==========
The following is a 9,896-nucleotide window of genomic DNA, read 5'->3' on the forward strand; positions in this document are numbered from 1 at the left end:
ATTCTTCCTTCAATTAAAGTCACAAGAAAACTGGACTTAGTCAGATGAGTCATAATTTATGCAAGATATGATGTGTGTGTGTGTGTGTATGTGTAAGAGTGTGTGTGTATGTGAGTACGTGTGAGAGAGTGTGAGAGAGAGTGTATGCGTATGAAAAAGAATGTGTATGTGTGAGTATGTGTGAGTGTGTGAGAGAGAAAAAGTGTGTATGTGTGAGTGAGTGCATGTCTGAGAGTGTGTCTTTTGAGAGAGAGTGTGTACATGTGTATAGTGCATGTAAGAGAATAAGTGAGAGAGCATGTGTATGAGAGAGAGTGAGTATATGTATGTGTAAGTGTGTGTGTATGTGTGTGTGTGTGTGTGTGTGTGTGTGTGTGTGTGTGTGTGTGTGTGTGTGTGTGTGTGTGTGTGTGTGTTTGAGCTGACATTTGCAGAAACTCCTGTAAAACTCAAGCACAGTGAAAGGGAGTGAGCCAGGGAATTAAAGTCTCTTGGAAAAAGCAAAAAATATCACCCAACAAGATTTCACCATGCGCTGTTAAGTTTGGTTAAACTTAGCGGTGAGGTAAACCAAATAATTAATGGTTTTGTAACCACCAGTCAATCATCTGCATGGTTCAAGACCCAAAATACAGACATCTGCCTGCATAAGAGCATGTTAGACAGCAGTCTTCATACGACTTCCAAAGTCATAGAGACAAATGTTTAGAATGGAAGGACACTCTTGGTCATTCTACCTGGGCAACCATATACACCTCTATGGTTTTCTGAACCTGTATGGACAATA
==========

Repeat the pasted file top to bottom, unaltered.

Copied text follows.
The following is a 9,896-nucleotide window of genomic DNA, read 5'->3' on the forward strand; positions in this document are numbered from 1 at the left end:
ATTCTTCCTTCAATTAAAGTCACAAGAAAACTGGACTTAGTCAGATGAGTCATAATTTATGCAAGATATGATGTGTGTGTGTGTGTGTATGTGTAAGAGTGTGTGTGTATGTGAGTACGTGTGAGAGAGTGTGAGAGAGAGTGTATGCGTATGAAAAAGAATGTGTATGTGTGAGTATGTGTGAGTGTGTGAGAGAGAAAAAGTGTGTATGTGTGAGTGAGTGCATGTCTGAGAGTGTGTCTTTTGAGAGAGAGTGTGTACATGTGTATAGTGCATGTAAGAGAATAAGTGAGAGAGCATGTGTATGAGAGAGAGTGAGTATATGTATGTGTAAGTGTGTGTGTATGTGTGTGTGTGTGTGTGTGTGTGTGTGTGTGTGTGTGTGTGTGTGTGTGTGTGTGTGTGTGTGTGTGTGTTTGAGCTGACATTTGCAGAAACTCCTGTAAAACTCAAGCACAGTGAAAGGGAGTGAGCCAGGGAATTAAAGTCTCTTGGAAAAAGCAAAAAATATCACCCAACAAGATTTCACCATGCGCTGTTAAGTTTGGTTAAACTTAGCGGTGAGGTAAACCAAATAATTAATGGTTTTGTAACCACCAGTCAATCATCTGCATGGTTCAAGACCCAAAATACAGACATCTGCCTGCATAAGAGCATGTTAGACAGCAGTCTTCATACGACTTCCAAAGTCATAGAGACAAATGTTTAGAATGGAAGGACACTCTTGGTCATTCTACCTGGGCAACCATATACACCTCTATGGTTTTCTGAACCTGTATGGACAATA